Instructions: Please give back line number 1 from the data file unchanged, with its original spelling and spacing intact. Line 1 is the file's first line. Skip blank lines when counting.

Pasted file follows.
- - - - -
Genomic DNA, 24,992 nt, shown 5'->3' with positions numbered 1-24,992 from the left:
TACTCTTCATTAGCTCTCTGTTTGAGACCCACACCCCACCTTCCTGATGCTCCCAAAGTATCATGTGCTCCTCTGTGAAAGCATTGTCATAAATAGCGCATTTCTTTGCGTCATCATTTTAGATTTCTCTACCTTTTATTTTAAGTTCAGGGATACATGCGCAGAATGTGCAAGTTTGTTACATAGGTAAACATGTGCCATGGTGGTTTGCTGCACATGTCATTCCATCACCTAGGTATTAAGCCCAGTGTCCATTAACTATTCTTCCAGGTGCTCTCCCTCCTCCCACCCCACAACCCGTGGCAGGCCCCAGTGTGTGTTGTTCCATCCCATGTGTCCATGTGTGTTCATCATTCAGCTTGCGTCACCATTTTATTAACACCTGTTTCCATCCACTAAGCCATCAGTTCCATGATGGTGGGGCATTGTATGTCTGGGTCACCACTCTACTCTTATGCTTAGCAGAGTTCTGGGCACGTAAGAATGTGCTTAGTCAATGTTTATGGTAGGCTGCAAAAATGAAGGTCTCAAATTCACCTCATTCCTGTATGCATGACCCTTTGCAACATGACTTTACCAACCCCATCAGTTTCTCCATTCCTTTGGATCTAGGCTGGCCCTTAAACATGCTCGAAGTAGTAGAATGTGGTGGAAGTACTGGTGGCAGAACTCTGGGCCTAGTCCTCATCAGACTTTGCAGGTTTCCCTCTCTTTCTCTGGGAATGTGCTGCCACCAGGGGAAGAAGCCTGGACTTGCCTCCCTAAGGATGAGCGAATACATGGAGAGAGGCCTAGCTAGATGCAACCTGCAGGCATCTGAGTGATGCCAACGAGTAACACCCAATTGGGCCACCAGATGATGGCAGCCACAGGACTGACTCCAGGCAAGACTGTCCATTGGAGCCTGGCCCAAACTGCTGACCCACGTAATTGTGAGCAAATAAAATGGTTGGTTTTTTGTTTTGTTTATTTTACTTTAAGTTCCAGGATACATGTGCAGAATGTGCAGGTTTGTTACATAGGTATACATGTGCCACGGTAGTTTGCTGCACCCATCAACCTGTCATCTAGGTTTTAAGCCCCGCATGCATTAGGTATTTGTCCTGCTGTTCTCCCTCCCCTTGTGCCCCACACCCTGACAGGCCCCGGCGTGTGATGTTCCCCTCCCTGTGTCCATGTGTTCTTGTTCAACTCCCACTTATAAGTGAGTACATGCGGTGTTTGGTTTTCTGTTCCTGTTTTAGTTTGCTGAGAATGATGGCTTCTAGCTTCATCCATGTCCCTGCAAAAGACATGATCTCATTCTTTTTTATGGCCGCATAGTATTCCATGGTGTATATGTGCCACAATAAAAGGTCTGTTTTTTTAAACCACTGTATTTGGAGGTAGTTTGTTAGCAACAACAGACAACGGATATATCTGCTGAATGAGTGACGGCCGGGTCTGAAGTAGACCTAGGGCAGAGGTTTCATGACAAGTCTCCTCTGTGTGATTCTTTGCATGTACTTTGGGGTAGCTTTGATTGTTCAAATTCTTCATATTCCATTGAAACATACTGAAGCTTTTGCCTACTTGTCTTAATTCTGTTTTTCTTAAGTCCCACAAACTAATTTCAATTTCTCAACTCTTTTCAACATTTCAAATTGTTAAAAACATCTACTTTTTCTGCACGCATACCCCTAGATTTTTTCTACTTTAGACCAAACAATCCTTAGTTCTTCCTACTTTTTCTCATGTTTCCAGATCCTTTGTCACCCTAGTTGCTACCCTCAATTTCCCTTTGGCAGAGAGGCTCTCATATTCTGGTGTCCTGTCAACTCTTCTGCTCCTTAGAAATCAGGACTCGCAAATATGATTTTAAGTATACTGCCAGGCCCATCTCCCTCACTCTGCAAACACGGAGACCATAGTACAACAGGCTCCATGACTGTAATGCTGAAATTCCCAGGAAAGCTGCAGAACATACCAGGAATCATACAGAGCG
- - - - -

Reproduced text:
Genomic DNA, 24,992 nt, shown 5'->3' with positions numbered 1-24,992 from the left: